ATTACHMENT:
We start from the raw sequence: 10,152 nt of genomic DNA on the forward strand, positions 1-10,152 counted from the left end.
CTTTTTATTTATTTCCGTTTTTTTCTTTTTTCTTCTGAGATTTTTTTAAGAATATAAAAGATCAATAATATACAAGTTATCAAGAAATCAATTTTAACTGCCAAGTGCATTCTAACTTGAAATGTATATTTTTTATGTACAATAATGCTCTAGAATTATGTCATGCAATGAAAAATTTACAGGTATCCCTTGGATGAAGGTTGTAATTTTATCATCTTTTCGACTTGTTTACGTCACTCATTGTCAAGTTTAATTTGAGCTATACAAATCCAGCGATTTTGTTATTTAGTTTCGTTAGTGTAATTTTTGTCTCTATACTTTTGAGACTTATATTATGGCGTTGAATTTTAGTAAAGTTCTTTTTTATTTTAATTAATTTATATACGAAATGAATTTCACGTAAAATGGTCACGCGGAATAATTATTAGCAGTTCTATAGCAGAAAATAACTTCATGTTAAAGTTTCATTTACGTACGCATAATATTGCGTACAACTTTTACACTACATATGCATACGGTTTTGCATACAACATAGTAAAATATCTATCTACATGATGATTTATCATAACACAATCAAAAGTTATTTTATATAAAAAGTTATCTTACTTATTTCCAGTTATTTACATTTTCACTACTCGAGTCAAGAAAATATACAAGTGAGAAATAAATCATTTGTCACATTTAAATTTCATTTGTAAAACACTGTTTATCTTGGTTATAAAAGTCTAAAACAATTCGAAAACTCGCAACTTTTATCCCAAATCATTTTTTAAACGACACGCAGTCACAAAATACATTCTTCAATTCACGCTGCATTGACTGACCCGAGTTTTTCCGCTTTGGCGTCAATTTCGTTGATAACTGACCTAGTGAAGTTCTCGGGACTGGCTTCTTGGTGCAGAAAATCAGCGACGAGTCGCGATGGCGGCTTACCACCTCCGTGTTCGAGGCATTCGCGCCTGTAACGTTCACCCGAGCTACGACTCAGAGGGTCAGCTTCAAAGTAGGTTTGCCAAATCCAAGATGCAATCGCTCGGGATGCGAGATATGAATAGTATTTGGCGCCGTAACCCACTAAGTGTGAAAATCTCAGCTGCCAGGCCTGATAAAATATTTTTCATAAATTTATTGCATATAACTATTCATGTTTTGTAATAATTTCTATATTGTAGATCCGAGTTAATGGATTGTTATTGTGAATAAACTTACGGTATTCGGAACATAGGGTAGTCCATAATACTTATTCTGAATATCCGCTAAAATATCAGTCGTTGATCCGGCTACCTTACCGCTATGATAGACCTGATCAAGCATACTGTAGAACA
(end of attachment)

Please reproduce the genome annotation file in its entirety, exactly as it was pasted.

We start from the raw sequence: 10,152 nt of genomic DNA on the forward strand, positions 1-10,152 counted from the left end.
CTTTTTATTTATTTCCGTTTTTTTCTTTTTTCTTCTGAGATTTTTTTAAGAATATAAAAGATCAATAATATACAAGTTATCAAGAAATCAATTTTAACTGCCAAGTGCATTCTAACTTGAAATGTATATTTTTTATGTACAATAATGCTCTAGAATTATGTCATGCAATGAAAAATTTACAGGTATCCCTTGGATGAAGGTTGTAATTTTATCATCTTTTCGACTTGTTTACGTCACTCATTGTCAAGTTTAATTTGAGCTATACAAATCCAGCGATTTTGTTATTTAGTTTCGTTAGTGTAATTTTTGTCTCTATACTTTTGAGACTTATATTATGGCGTTGAATTTTAGTAAAGTTCTTTTTTATTTTAATTAATTTATATACGAAATGAATTTCACGTAAAATGGTCACGCGGAATAATTATTAGCAGTTCTATAGCAGAAAATAACTTCATGTTAAAGTTTCATTTACGTACGCATAATATTGCGTACAACTTTTACACTACATATGCATACGGTTTTGCATACAACATAGTAAAATATCTATCTACATGATGATTTATCATAACACAATCAAAAGTTATTTTATATAAAAAGTTATCTTACTTATTTCCAGTTATTTACATTTTCACTACTCGAGTCAAGAAAATATACAAGTGAGAAATAAATCATTTGTCACATTTAAATTTCATTTGTAAAACACTGTTTATCTTGGTTATAAAAGTCTAAAACAATTCGAAAACTCGCAACTTTTATCCCAAATCATTTTTTAAACGACACGCAGTCACAAAATACATTCTTCAATTCACGCTGCATTGACTGACCCGAGTTTTTCCGCTTTGGCGTCAATTTCGTTGATAACTGACCTAGTGAAGTTCTCGGGACTGGCTTCTTGGTGCAGAAAATCAGCGACGAGTCGCGATGGCGGCTTACCACCTCCGTGTTCGAGGCATTCGCGCCTGTAACGTTCACCCGAGCTACGACTCAGAGGGTCAGCTTCAAAGTAGGTTTGCCAAATCCAAGATGCAATCGCTCGGGATGCGAGATATGAATAGTATTTGGCGCCGTAACCCACTAAGTGTGAAAATCTCAGCTGCCAGGCCTGATAAAATATTTTTCATAAATTTATTGCATATAACTATTCATGTTTTGTAATAATTTCTATATTGTAGATCCGAGTTAATGGATTGTTATTGTGAATAAACTTACGGTATTCGGAACATAGGGTAGTCCATAATACTTATTCTGAATATCCGCTAAAATATCAGTCGTTGATCCGGCTACCTTACCGCTATGATAGACCTGATCAAGCATACTGTAGAACA